Bystander experiences of online gendered hate

    Research output: Chapter in Book/Conference proceeding with ISSN or ISBNChapterpeer-review


    The networked and often public nature of social media postings means that abusive missives (including those targeting a single individual) may be seen by many others. Absent from the burgeoning body of literature into gendered online hate are the experiences of women who, whilst peripheral to direct attacks, are nonetheless affected by them.

    Hate crime scholarship has argued that hate crimes and hate speech send a message to both the target and their community: one that serves to terrorise and control those who share the target’s identity; to stake a claim to on- or offline territory as belonging to the perpetrator and their group; and to reinforce notions of acceptable and unacceptable identities. Similarly, feminist work into sexual violence has argued that fear of victimisation comes, in part, from knowing what other women have experienced.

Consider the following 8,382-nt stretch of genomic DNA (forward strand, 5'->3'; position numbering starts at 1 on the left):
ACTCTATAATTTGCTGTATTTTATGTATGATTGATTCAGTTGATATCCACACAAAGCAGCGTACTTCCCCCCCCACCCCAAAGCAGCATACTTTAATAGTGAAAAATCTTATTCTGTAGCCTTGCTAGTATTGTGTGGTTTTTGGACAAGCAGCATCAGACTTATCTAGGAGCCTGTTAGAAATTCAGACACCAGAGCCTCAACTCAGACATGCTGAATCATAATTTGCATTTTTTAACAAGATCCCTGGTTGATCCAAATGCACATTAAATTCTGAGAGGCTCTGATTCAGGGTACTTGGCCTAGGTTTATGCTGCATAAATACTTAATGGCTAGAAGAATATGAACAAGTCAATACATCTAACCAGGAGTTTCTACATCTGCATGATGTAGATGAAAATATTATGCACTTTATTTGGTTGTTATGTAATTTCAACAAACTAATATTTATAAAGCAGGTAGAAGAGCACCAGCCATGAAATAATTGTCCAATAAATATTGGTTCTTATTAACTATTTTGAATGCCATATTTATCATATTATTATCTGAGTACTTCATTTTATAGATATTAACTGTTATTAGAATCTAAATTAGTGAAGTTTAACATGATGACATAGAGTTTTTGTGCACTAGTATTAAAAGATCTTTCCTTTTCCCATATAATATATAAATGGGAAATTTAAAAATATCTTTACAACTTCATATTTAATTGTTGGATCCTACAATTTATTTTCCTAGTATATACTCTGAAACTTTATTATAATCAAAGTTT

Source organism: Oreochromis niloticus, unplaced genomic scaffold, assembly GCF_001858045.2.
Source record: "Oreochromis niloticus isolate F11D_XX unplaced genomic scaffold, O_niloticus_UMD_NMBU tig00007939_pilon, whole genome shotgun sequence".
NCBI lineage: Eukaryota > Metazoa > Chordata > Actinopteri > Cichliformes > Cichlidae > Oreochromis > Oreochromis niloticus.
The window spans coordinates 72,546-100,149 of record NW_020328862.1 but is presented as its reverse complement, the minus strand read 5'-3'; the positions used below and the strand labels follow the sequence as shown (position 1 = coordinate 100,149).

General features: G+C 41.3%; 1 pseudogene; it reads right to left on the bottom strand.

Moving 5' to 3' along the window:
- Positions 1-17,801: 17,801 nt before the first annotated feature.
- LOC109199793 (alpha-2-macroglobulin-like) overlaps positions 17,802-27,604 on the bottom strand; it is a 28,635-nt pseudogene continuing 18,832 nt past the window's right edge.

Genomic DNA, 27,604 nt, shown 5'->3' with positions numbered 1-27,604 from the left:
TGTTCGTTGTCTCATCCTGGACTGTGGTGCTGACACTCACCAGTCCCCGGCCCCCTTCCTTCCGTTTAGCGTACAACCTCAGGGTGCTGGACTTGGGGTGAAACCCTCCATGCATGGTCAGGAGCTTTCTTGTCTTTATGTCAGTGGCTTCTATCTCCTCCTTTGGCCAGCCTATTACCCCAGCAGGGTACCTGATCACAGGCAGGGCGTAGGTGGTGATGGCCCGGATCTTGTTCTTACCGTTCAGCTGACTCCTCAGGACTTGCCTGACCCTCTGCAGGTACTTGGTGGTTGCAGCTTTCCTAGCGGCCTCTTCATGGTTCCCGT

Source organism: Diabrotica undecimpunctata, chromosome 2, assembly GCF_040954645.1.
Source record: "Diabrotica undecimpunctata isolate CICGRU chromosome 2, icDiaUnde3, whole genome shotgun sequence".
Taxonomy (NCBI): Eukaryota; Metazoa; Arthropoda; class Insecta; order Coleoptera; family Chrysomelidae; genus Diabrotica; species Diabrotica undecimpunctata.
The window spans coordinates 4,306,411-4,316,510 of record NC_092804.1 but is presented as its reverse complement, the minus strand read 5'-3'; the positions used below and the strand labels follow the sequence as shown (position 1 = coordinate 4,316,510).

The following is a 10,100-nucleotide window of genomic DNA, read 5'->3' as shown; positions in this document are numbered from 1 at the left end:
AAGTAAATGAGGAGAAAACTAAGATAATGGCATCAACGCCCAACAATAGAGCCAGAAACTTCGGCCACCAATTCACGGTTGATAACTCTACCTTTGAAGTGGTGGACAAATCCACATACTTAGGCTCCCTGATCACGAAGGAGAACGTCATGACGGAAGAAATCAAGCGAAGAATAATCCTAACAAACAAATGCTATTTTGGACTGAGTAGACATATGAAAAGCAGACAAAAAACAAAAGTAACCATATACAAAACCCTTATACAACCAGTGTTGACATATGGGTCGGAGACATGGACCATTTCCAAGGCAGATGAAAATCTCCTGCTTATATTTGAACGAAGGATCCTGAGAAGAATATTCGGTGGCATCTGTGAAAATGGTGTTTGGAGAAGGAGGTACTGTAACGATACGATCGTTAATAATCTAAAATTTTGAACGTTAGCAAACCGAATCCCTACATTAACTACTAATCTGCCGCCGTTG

Noting the importance of these ideas, this chapter examines how online misogynistic abuse affects bystanders. Drawing on empirical research, the chapter explores how online abuse does not have to be directly experienced in order to generate constraint, apprehension, fear, and control. More positively, indirect experiences may motivate bystanders to try to respond to and resist online misogyny.
    Original languageEnglish
    Title of host publicationHandbook of Gendered Violence and Technology
    EditorsAnastasia Powell, Asher Flynn, Lisa Sugiura
    PublisherPalgrave Macmillan
    Publication statusAccepted/In press - 2021


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